Haslett apologizes for implicating Steelers

NEW ORLEANS -- New Orleans Saints coach Jim Haslett
apologized to the Pittsburgh Steelers on Thursday for saying that team's use of steroids during its Super Bowl championship seasons
in the 1970s popularized the drug in the NFL.

"I have a lot of respect for that team, that organization and
Mr. (Dan) Rooney," Haslett said. "That's just what we believed
when I played. And, later, one of their players admitted using
steroids. But I didn't mean to cause them any harm."

The admission by Steve Courson, a part-time starter on
Pittsburgh's last Super Bowl title team in 1979, was one reason
Haslett felt rumors about the Steelers' steroid use were true.

Courson has blamed a heart condition on steroid use. Courson
also said that teammates such as Jack Ham and Jack Lambert
adamantly refused to use them.

Steelers owner Dan Rooney, who ran the team during the 1970s,
denied the Steelers pioneered steroid use in the NFL.

"This is totally false when he says it started with the
Steelers in the '70s," Rooney told the Pittsburgh Post-Gazette.
"(Then-coach) Chuck Noll was totally against it. He looked into
it, examined it, talked to people. Haslett, maybe it affected his

Haslett who played in Buffalo from 1979 to 1985, and finished
his career in 1987 with the New York Jets, admitted Wednesday that
he experimented with steroids, believing he needed them to keep up
with the many players he felt used them. The acknowledgment and his
comments about the Steelers came in Hawaii, where he had been
attending NFL meetings.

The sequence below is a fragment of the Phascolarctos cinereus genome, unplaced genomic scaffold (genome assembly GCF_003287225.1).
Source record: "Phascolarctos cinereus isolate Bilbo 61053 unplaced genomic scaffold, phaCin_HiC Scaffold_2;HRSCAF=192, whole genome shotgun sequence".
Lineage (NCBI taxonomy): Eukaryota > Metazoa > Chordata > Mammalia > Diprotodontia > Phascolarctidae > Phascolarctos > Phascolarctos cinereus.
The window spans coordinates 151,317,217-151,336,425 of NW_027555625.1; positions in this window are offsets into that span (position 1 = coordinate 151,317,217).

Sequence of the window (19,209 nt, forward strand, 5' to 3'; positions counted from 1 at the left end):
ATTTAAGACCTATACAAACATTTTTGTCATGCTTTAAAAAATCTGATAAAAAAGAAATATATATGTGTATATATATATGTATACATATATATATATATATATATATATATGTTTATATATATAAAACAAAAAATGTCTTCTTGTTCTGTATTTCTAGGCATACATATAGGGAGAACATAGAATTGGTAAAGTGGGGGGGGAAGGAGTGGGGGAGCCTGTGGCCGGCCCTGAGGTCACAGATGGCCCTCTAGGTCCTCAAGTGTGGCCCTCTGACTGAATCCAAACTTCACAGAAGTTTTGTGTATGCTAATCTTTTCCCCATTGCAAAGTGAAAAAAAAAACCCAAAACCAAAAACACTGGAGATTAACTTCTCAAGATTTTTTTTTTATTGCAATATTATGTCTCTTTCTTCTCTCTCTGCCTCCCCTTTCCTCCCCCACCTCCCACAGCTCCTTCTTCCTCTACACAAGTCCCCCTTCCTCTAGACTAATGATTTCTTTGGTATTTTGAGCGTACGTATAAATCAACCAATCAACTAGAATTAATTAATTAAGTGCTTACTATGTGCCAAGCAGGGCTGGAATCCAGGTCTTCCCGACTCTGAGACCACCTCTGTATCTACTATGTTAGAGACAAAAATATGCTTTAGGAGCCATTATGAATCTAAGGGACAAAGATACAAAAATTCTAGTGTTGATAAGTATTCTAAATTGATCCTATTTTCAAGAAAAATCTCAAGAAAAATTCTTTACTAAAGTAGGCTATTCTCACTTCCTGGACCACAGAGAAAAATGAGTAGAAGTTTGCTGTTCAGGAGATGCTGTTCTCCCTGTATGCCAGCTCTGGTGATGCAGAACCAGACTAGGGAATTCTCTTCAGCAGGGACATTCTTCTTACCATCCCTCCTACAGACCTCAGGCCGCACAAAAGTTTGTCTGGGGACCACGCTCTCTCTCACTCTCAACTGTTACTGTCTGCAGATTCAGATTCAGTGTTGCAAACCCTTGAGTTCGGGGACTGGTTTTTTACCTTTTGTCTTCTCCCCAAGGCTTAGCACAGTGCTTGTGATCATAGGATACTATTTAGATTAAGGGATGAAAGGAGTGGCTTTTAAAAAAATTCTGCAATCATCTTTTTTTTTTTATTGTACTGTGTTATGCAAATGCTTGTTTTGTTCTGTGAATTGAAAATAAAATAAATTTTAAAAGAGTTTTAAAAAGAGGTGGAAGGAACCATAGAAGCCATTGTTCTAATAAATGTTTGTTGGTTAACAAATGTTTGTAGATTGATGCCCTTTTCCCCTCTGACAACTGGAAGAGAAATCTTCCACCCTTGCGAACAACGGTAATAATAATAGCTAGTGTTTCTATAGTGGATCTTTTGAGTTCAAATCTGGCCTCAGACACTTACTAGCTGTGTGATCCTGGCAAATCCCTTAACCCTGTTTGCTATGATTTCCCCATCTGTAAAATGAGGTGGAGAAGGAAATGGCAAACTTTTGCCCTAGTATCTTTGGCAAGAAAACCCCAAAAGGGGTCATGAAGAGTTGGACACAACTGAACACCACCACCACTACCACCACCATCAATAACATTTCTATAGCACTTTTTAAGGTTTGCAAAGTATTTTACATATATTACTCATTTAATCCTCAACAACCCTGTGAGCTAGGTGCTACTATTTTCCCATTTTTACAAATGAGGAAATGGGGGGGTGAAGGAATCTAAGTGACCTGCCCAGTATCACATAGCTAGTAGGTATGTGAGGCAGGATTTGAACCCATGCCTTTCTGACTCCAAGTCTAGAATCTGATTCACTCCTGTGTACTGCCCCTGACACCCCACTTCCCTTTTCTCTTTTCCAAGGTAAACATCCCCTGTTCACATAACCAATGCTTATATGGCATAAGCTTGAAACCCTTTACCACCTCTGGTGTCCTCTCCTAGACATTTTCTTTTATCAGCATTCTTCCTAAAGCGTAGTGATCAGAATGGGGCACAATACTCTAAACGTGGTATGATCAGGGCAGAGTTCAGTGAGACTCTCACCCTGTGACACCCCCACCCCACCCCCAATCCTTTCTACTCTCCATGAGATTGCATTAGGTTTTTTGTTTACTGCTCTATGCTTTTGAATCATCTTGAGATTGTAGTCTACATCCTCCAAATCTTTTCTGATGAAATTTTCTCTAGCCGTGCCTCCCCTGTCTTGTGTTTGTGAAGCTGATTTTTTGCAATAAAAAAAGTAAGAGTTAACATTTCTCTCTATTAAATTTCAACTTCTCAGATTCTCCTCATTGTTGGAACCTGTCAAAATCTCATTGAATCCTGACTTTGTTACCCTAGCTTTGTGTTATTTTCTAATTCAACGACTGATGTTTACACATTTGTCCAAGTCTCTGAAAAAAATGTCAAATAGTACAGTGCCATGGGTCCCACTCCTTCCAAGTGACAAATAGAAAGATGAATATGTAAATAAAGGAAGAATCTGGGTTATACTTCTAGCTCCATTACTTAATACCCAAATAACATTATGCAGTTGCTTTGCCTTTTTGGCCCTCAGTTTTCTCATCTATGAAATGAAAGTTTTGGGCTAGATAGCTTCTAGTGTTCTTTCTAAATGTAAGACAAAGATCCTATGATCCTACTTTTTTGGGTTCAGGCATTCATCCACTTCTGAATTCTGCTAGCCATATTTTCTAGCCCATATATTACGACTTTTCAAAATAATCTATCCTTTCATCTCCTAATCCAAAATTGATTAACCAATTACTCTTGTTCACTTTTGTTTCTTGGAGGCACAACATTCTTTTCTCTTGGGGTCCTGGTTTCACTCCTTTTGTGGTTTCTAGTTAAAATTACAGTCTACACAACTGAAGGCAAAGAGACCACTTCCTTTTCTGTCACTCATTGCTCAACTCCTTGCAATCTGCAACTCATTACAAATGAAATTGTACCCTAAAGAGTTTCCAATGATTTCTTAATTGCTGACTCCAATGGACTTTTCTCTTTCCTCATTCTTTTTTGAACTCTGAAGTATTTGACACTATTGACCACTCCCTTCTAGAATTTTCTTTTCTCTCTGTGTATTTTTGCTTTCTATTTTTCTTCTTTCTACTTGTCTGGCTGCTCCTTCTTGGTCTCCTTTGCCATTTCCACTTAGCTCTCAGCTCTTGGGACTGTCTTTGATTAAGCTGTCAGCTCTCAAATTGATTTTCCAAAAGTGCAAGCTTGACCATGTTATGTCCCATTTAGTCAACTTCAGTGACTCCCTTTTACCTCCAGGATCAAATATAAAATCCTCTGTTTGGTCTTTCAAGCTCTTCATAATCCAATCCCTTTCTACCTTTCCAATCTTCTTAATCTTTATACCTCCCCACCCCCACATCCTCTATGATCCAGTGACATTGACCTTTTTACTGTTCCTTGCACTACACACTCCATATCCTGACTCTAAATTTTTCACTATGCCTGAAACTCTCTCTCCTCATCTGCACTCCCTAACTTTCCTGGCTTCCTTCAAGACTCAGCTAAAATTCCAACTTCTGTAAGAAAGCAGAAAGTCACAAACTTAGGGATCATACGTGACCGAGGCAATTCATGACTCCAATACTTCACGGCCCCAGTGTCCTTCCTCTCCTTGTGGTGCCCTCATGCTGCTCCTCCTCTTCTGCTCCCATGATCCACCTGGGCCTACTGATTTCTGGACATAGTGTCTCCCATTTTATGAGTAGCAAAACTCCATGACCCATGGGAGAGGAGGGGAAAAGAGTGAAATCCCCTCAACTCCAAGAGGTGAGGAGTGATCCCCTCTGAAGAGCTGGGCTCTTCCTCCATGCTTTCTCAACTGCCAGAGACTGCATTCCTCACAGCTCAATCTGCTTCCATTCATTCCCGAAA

"It wasn't against the rules in those days, it wasn't
illegal," said Haslett, who estimated that half of the NFL players
when he was in the league, and all the linemen, took steroids.

The NFL banned their use and began testing for steroids in 1987,
but players weren't suspended for using them until 1989. The league
started using random, year-round drug testing in 1990.

Haslett said he talked about steroid use in his day to point out
how far the NFL had come, not to cast aspersions on anyone.

"I have a lot of respect for this league, but it's naive to
think people weren't using enhancing drugs before they were
illegal," Haslett said. "The difference is that the NFL
recognized that steroids would hurt the league and took steps to
stop their use. That's what I was trying to show."

Haslett had already bulked up from his 160-pound high school
weight by the time he left college. He did that strictly through
working out, he said.

It was after he was drafted by the Bills in 1979 that he used
steroids, thinking they would help him stay competitive.

"If you didn't you weren't as strong as everybody else, you
weren't as fast as everybody else," Haslett said. "That's the
only reason to do it. Everybody's looking for a competitive edge."

But the drug did not help as much as he expected, Haslett said
on Thursday, and he quit using it.

"You still had to do all the work, eat right, lift weights,"
Haslett said. "I didn't think it did much for me."

And Haslett did not like the side effects, saying steroids made
him hyper and left him bloated.

"I'm a proponent of the NFL policies and what we've done in
this area," Haslett said. "I was just trying to explain the
differences between the old days and now."